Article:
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Standards at a glance


1. Introducing AI standards


What sort of standards is the AI Standards Hub focused on


The term ‘standard’ is used to refer to a variety of rules and norms in everyday use, including professional, industry, and ethical standards. As a result, you may wonder what exactly what we are referring to when talking about standards in the context of the Hub’s mission.

Our focus in this introduction – and the focus of the AI Standards Hub – is on standards produced by Standards Development Organisations (SDOs). These standards are sometimes referred to as ‘technical standards’. Standards developed in SDOs are voluntary, and developed through stakeholder-driven processes, according to certain principles such as relevance, transparency, and consensus.

Standards of this kind can be defined as documents developed through consensus-building processes and approved by a recognised body. They provide common and repeatable rules, guidelines and characteristics for activities or their results, and are aimed at providing order in the contexts where they are applied. Standards developed in SDOs can be formally recognised in regulations and international treaties.

What are SDOs

SDOs are organisations that focus on developing and publishing voluntary, consensus-based standards to provide guidance on a range of products, processes, and services.

There are a range of different types of SDOs:

International standards bodies are responsible for global standards development. Three international standards bodies that stand out in terms of their formal recognition and operating model are the International Organisation for Standardisation (ISO), the International Electrotechnical Commission (IEC), and the International Telecommunications Union (ITU).

ISO and IEC are membership organisations with one member organisation from each member country. At ISO, each member country is represented by its national standards body (NSB). At IEC, members are called national committees. The ITU is a United Nations specialised agency and has a different membership structure. Unlike ISO and IEC, organisations can become members of the ITU directly without being represented by the national standards body. Together, ISO, IEC, and ITU form the World Standards Cooperation.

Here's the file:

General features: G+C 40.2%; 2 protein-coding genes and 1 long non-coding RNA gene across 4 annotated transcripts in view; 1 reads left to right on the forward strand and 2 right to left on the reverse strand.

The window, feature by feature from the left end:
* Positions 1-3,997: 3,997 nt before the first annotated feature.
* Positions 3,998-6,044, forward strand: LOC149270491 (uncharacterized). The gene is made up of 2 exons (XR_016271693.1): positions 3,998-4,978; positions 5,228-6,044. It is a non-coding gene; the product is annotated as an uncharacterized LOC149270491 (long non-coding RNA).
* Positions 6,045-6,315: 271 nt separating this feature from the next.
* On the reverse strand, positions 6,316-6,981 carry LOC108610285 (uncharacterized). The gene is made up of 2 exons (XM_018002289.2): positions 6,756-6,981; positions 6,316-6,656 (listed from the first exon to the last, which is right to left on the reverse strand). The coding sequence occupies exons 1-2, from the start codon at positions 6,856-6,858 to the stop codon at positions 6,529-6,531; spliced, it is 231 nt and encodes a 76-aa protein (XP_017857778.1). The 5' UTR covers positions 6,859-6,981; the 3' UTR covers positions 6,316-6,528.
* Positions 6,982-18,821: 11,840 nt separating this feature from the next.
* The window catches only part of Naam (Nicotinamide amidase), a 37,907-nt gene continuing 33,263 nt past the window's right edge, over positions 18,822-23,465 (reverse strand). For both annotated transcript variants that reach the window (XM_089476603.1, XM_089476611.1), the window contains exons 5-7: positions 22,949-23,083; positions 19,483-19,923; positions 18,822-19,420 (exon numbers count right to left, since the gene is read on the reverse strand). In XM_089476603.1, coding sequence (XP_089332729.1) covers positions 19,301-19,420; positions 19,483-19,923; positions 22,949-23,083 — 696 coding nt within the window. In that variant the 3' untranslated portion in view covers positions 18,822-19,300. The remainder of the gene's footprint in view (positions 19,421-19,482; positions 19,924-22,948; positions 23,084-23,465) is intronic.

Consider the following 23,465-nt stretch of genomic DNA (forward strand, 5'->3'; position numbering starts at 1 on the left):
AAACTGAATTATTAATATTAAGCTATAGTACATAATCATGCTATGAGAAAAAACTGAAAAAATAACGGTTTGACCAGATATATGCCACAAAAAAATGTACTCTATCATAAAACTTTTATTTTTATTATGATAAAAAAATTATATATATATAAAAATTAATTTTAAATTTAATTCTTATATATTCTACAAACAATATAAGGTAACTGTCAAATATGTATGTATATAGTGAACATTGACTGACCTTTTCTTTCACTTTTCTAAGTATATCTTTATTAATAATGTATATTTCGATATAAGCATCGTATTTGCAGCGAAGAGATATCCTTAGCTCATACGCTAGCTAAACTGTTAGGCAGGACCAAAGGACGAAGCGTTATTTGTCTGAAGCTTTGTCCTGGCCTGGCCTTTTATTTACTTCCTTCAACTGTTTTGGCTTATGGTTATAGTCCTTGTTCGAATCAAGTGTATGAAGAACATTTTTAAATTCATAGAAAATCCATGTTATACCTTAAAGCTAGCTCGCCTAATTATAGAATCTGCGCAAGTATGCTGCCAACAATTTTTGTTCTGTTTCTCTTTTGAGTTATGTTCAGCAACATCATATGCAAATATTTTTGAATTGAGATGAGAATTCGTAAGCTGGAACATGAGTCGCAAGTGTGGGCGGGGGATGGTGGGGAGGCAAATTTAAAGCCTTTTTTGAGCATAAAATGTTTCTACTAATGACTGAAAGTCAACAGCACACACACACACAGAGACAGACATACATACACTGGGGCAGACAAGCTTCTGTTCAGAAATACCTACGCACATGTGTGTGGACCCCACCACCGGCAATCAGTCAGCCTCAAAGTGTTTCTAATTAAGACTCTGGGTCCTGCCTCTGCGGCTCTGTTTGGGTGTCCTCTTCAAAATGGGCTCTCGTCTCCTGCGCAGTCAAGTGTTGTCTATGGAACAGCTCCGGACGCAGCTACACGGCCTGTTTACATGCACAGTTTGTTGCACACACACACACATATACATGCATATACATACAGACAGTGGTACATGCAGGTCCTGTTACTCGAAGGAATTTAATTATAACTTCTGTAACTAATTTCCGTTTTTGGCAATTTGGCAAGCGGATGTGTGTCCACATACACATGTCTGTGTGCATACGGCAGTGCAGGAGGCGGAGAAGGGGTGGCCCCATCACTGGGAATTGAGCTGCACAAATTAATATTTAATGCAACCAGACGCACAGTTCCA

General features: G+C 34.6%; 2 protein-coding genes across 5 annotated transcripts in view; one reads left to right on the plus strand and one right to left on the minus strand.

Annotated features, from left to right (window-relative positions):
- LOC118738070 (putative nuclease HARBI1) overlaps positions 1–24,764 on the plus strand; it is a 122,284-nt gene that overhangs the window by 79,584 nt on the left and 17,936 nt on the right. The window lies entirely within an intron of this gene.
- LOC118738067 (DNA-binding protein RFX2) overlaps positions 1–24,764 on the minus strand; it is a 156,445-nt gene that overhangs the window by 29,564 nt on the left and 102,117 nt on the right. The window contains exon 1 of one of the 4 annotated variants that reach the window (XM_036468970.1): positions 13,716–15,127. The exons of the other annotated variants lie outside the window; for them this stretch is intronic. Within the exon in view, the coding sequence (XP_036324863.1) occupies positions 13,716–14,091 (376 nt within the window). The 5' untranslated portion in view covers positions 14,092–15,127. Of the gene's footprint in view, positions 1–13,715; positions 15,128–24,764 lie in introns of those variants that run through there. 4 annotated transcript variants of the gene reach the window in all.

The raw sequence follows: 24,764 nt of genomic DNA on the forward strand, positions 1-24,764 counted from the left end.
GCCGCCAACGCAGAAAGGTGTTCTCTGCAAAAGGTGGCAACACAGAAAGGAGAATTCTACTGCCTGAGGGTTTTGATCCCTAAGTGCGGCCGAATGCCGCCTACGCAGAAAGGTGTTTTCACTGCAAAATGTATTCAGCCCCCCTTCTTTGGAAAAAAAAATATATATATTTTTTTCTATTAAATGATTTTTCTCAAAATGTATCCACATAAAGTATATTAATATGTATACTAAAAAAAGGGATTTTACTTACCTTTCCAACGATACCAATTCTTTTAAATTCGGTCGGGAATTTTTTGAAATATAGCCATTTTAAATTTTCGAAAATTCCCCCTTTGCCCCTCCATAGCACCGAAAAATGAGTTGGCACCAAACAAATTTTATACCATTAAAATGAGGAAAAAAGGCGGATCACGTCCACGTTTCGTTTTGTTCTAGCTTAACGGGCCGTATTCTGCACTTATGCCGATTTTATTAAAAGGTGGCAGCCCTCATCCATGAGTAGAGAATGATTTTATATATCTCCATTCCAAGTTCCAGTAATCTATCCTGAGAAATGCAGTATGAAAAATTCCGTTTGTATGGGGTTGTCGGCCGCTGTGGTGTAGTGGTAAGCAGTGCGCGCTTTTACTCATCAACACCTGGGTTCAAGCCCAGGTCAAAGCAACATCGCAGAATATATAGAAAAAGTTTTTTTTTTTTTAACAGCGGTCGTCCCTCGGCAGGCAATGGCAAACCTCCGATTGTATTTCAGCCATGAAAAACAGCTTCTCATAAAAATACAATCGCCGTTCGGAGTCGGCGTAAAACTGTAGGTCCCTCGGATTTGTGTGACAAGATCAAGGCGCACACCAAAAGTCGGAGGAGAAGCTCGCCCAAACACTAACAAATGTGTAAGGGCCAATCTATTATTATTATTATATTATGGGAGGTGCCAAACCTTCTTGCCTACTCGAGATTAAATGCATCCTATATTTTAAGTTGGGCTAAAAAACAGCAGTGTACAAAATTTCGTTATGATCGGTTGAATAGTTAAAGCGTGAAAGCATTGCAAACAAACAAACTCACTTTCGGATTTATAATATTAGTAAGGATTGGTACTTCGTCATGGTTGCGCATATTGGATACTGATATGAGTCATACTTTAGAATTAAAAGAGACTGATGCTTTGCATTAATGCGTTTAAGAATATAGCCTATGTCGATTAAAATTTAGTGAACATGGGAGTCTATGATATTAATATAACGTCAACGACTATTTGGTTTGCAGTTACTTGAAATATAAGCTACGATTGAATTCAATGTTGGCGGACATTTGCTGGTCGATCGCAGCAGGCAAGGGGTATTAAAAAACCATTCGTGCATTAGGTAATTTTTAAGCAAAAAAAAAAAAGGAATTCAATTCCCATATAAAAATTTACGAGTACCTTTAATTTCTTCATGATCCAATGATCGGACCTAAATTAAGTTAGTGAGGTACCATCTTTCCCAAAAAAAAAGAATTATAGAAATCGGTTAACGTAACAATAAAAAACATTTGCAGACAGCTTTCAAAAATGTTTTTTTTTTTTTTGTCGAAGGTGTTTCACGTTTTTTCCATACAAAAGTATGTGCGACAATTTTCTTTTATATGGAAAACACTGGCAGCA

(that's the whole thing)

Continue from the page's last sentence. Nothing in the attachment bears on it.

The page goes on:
There are a range of independent SDOs that are global in nature. These organisations are not formally authorised by governments, but they develop standards on a wide variety of topics. The Institute for Electrical and Electronics Engineers Standards Association (IEEE SA) is an influential example.

Regional standards bodies

In Europe there are three standards developing organisations which, in terms of their scope of work, are the regional equivalents of ISO, IEC, and the ITU. Cen’s remit corresponds to that of ISO, Cenelec to IEC, and ETSI broadly corresponds to ITU.

Like its counterparts at the international level, Cen is responsible for all formal standardisation in Europe apart from electrotechnical standardisation (which Cenelec is responsible for) and telecommunications (which is covered by ETSI). 

National standards bodies

The term National Standards Body (NSB) generally refers to a Standards Development Organisation (SDO) that serves as a country’s member organisation of ISO. As well as a designated National Standards Body, a country may have additional national standards committees. In the UK’s case, the British Standards Institution serves the role of National Standards Body.

BSI contributes to international standards development via its own technical committees. Where this is the case, BSI hosts what are known as mirror committees, which mirror the structure of the European and International technical committees, to ensure a coherent national position. Delegations are selected from the relevant mirror committee, to attend International or European standards committees.

Standards developed by ISO and IEC are typically adopted as British Standards unless there are specific reasons against adoption at the national level.


Throughout this introduction, we will be using the term ‘standards’ rather than the more specific term ‘technical standards’ which is sometimes used when discussing standards developed by SDOs.


Why standards for AI?

Artificial Intelligence poses significant opportunities for society as well as potential risks. One area where AI poses a significant challenge is to the ways that we have traditionally regulated software and other technologies. The autonomy and complexity of AI systems makes it difficult to assign accountability for decisions and harms where they occur. The scalability and international scope of AI makes it difficult to develop governance frameworks with the appropriate scope to guide its use.

Standards provide a promising option for addressing these governance challenges, on an international scale. By convening diverse experts, policymakers, and advocates, standards development processes provide important forums for developing new and innovative governance approaches, which in can respond to the opportunities and challenges brought about by AI.

For example, in recent years ISO has been bringing together global experts to translate established risk and management system standards into the AI context. These standards can provide practical, applicable guidance to organisations, helping to mitigate risks while promoting innovation.